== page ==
The Army We Need
ONE IMMEDIATE benefit of Donald H. Rumsfeld's departure as defense secretary has been the loosening of top generals' tongues about the urgent need to replenish and expand the armed forces. Mr. Rumsfeld came into office in 2001 determined to shrink the Army; disastrously, he stuck to that resolution even after the wars in Afghanistan and then Iraq stretched the force to the breaking point. Mr. Rumsfeld accepted a "temporary" increase of 30,000 troops in the active-duty force only after it was imposed by Congress; he insisted that a reorganization of brigades would substitute for a raw increase in manpower. Last week the general he hired to carry out that reorganization, Chief of Staff Peter J. Schoomaker, finally spoke the truth: The force, he said, "will break" under Mr. Rumsfeld's regimen. The continuation of his policies is "not right."
The first step to repair the damage is clear: a steady buildup of active-duty Army and Marine forces in the next few years. Gen. Schoomaker proposed that the Army could grow by 7,000 soldiers a year; he said the total increase was still under discussion. Outside experts have proposed adding as many as 20,000 soldiers a year, and a buildup in overall force strength from the currently authorized 512,000 to at least 535,000; some want 750,000. Luckily there appears to be strong support in Congress for a substantial boost, including from Democratic senators such as Hillary Rodham Clinton (N.Y.) and Joseph I. Lieberman (Conn.). The obstacles will be the expense -- each 10,000 additional soldiers could cost $1.2 billion a year -- and recruitment. As it is the Army has been adding soldiers at the rate of only about 5,000 a year while struggling to meet recruiting goals. A jump to 20,000 a year may not be realistic.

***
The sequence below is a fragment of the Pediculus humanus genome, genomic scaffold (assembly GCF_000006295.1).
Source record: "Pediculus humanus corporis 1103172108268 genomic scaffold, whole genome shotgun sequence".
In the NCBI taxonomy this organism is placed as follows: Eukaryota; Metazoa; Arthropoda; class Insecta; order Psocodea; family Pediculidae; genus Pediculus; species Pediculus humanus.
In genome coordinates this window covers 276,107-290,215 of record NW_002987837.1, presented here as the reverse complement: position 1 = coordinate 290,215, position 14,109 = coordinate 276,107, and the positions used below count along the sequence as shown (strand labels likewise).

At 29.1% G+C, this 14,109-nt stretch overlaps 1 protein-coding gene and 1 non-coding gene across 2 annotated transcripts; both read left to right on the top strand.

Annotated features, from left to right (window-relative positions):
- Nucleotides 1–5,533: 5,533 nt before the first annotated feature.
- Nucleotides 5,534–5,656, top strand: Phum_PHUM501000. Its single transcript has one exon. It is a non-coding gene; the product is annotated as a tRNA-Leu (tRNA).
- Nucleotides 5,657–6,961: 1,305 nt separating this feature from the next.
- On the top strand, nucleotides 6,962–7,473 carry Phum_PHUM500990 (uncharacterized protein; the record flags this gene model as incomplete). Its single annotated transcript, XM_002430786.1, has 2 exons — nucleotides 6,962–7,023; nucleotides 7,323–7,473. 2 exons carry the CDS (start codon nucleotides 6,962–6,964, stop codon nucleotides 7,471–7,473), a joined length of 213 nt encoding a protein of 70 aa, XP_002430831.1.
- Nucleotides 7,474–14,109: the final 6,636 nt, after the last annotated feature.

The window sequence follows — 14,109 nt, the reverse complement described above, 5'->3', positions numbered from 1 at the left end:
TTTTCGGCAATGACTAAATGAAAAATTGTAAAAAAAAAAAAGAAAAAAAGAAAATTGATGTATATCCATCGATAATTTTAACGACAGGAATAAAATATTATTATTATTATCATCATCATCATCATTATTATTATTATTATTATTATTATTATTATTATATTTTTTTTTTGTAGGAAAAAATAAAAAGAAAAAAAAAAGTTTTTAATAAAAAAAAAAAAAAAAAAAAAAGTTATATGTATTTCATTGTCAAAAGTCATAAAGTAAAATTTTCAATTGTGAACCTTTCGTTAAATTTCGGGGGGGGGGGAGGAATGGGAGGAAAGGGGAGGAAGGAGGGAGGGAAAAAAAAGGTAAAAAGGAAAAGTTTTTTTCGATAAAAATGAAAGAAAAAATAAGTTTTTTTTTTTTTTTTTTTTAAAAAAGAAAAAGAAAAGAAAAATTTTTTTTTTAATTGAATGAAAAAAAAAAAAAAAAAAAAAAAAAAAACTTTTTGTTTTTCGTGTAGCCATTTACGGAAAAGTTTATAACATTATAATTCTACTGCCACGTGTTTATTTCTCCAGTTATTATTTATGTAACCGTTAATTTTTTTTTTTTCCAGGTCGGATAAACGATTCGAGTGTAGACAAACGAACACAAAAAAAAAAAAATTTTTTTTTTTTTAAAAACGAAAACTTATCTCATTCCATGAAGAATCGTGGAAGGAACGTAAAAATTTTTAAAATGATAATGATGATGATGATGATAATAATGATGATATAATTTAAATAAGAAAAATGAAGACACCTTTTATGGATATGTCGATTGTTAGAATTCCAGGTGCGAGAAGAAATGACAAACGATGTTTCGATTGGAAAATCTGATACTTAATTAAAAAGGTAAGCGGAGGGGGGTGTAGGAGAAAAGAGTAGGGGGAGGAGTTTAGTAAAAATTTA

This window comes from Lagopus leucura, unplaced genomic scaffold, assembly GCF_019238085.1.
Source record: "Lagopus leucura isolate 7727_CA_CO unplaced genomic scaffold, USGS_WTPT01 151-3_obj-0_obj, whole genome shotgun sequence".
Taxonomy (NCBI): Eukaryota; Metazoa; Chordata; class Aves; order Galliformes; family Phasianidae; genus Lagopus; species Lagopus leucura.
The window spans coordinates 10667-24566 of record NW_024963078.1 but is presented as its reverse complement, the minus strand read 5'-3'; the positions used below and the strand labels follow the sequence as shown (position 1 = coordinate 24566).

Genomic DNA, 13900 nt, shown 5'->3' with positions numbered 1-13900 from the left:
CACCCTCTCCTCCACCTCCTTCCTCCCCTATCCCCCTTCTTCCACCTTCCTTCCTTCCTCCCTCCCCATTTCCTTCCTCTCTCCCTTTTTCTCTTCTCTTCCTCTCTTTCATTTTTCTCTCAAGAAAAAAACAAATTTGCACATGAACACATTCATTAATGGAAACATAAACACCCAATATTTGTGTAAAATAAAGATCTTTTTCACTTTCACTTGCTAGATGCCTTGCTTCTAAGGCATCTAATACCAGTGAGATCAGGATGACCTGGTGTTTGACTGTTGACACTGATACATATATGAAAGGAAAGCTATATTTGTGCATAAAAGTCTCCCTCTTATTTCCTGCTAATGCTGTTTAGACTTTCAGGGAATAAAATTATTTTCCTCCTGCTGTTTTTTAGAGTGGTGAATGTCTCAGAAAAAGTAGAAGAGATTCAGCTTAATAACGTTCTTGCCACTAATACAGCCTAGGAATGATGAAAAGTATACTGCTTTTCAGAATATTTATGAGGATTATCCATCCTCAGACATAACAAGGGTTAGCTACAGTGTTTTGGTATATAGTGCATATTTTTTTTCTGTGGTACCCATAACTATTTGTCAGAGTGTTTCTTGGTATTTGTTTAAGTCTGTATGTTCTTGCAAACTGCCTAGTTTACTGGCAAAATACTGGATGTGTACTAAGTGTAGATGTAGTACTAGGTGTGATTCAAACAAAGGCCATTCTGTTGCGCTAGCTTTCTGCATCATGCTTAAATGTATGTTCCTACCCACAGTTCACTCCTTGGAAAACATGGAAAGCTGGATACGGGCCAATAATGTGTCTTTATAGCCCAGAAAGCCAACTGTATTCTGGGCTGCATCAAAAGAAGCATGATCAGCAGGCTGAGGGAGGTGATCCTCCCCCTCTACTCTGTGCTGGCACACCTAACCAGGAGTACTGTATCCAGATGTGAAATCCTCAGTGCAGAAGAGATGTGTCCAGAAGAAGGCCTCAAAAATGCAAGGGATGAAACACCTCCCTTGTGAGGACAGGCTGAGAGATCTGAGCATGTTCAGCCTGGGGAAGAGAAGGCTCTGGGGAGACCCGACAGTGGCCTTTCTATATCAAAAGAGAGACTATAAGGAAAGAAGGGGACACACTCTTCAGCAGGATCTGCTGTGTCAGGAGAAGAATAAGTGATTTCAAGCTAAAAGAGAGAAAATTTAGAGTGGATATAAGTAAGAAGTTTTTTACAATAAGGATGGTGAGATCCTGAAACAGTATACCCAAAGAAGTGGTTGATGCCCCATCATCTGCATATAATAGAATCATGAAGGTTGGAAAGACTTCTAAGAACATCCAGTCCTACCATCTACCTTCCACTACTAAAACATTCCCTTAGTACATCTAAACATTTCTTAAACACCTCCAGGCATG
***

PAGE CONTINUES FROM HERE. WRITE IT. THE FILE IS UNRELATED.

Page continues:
One way to ease the pressure on the active-duty forces while they are growing would be to change the deployment rules for the reserves and the National Guard. The Bush administration is observing a policy that limits reservists to one involuntary mobilization of less than 24 months. After five years of war, only 90,000 of the 522,000 Army National Guard and reserve members are available to be mobilized, The Post's Ann Scott Tyson reported last week. The Pentagon staff is expected to press the new defense secretary, Robert M. Gates, to ease the restrictions. That will be politically more difficult than simply increasing the size of the Army. Nevertheless, it's a step Mr. Gates should take and that Congress should support.
A jump in the size of the Army should take place regardless of the course of the U.S. mission in Iraq. In the post-Sept. 11 world, the Army must be prepared to deploy to multiple theaters, while still guarding against the rise of a strategic threat such as China. Some who favor a bigger force, such as Sen. John McCain (R-Ariz.), also want to send tens of thousands more troops to Baghdad and Anbar province; the White House is said to be seriously considering the idea. We share Gen. Schoomaker's evident skepticism about whether such a "surge," which could not be sustained for long, would do any good. Quick military fixes are unlikely to work in Iraq; there, as with the Army, it would be better to focus on fashioning a sustainable long-term strategy.